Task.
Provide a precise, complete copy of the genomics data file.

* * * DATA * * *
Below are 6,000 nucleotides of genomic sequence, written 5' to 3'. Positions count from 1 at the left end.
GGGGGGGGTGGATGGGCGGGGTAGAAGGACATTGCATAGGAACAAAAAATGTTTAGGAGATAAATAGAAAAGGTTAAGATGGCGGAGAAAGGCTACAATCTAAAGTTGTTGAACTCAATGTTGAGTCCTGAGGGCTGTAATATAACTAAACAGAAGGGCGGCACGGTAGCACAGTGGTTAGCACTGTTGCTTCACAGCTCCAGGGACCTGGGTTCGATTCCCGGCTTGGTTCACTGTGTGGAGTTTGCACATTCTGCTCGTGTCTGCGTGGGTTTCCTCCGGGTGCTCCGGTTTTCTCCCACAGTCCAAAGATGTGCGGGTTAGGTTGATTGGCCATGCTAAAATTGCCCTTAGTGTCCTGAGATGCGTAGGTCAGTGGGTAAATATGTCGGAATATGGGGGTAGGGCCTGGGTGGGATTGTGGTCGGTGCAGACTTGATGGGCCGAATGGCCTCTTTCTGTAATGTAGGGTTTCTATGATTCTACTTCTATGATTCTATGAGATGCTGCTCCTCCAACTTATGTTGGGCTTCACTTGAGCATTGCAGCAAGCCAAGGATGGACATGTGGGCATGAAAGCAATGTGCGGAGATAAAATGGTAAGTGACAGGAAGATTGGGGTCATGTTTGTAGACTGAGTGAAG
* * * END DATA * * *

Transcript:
Below are 6,000 nucleotides of genomic sequence, written 5' to 3'. Positions count from 1 at the left end.
GGGGGGGGTGGATGGGCGGGGTAGAAGGACATTGCATAGGAACAAAAAATGTTTAGGAGATAAATAGAAAAGGTTAAGATGGCGGAGAAAGGCTACAATCTAAAGTTGTTGAACTCAATGTTGAGTCCTGAGGGCTGTAATATAACTAAACAGAAGGGCGGCACGGTAGCACAGTGGTTAGCACTGTTGCTTCACAGCTCCAGGGACCTGGGTTCGATTCCCGGCTTGGTTCACTGTGTGGAGTTTGCACATTCTGCTCGTGTCTGCGTGGGTTTCCTCCGGGTGCTCCGGTTTTCTCCCACAGTCCAAAGATGTGCGGGTTAGGTTGATTGGCCATGCTAAAATTGCCCTTAGTGTCCTGAGATGCGTAGGTCAGTGGGTAAATATGTCGGAATATGGGGGTAGGGCCTGGGTGGGATTGTGGTCGGTGCAGACTTGATGGGCCGAATGGCCTCTTTCTGTAATGTAGGGTTTCTATGATTCTACTTCTATGATTCTATGAGATGCTGCTCCTCCAACTTATGTTGGGCTTCACTTGAGCATTGCAGCAAGCCAAGGATGGACATGTGGGCATGAAAGCAATGTGCGGAGATAAAATGGTAAGTGACAGGAAGATTGGGGTCATGTTTGTAGACTGAGTGAAG